The start menu and the curious case of Windows 10

I use 3 versions of Windows today. I have Windows XP that runs on a VM on my Ubuntu desktop machine. I also use Dual Booting on this machine, so in parallel I have Windows 7. On the latest laptop I purchased, I use Windows 8. These are all major versions of the operating system and on each I perform specific tasks with ease.

I created my very simple blog in one evening. It is small and has only me working on it. I have been blogging for almost a year and a half and it has gone through considerable changes. There were lots of things that I only knew in theory but never applied. Having a blog forced me to experiment it.

My blog went from dying after getting 200 visitors at a time to handling millions of web requests in a single day. In the span of its existence, I have optimized it and made it as convenient as possible for myself.

Coming to my homepage, you won't notice a thing!

Today, when I hear Windows 101 preview version is coming out, I remember that Windows 1.0 came out in November 1985. That is almost 30 years ago, I wasn't even born yet. I can fairly say that a few million of collective hours were put in the software that we see today.

windows 10 running

One said, It takes 10 years to learn C++. It is fair to say that someone in the Windows team knows C++ and then some. There are countless engineering hours put on the product to make it what it is today.

In a nutshell, you can do anything you that can be done on a computer in a Windows machine. Fair enough? And you can do it in the most efficient way.

Now inevitably, in Windows 10 there will be some improvement to whatever there was in the previous versions. Maybe added with some new features.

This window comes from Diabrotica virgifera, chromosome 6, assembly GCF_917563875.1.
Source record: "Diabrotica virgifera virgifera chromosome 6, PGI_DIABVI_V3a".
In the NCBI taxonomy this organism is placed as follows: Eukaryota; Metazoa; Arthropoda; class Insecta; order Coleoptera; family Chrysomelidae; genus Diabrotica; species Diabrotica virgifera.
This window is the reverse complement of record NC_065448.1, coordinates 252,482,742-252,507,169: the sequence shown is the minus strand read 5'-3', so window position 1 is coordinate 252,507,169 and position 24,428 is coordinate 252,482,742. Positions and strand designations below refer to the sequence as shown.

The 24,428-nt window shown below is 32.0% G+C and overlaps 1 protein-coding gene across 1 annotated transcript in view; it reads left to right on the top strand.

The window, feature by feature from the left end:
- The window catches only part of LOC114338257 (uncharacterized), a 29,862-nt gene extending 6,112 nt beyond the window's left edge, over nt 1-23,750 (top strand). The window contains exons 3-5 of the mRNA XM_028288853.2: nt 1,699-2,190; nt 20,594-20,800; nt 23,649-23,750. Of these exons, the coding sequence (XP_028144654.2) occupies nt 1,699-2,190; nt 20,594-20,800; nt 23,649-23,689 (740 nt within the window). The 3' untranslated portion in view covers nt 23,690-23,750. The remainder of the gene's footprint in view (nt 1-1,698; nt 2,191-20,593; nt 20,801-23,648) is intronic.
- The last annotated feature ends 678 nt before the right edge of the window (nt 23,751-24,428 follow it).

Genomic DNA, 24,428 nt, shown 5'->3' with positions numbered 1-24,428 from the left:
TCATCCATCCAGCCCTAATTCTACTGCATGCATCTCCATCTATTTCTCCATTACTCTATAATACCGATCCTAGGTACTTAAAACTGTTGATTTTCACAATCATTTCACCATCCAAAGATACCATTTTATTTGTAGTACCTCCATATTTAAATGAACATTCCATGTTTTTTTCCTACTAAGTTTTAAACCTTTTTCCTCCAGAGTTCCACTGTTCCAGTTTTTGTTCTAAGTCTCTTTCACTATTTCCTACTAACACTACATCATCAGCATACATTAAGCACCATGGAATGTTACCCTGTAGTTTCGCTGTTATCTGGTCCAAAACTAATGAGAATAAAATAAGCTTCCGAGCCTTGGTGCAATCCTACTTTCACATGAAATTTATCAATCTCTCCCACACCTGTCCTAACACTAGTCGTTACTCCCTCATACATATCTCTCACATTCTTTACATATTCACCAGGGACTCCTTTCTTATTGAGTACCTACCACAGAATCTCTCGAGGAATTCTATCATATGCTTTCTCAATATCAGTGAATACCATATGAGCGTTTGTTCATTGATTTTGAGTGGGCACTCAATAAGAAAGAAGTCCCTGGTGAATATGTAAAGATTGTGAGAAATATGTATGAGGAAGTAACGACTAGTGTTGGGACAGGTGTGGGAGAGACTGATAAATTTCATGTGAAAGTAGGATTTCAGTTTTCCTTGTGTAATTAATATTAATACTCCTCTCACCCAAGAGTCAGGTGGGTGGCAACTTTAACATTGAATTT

In layman's terms, Windows 10 is not going to suck. You know that, I know that. Everyone knows that.

But that's hardly what will matter. Despite the million hours put to create a stable and high performing Operating System, what it will come down to is how the start menu will look like.

I am sure, in the million lines of code that make up the software that will run the machines of tomorrow, there is this particular line of code:

// cross fingers

To tell you the truth, even though I use Windows, Macs, Linux almost everyday, I have never had any trouble with the Metro interface.

On my keyboard, I press Windows key, then enter partially the name of the program to launch then I press enter. And it launches.

I did the same on Vista, and 7. So for me there weren't any changes. Another interesting thing is that 90%2 of what Joe and Jane do on a computer is done on the browser. If they were to launch an application, it will probably be sitting on the desktop.

Windows 10 start menu

What that means is they hardly use the start menu. Even if they do, it's not the most crucial thing.

When Windows 10 will come out, the louder voices will be of those who will only focus on the Start menu. No one will say that they plugged their logitec webcam from 1998 and it worked without requiring a driver install.

Now that is the beauty of the system.

The same goes for Linux and Mac. The chief complaints of those systems are never on things that matters the most. Instead, It's always where it embarrasses the most. #bendgate

windows 10 in tile mode

[1] Who cares about the version number. What difference does it make if they jumped to Windows 42?

[2] you are currently reading this on a browser.


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For my eyes only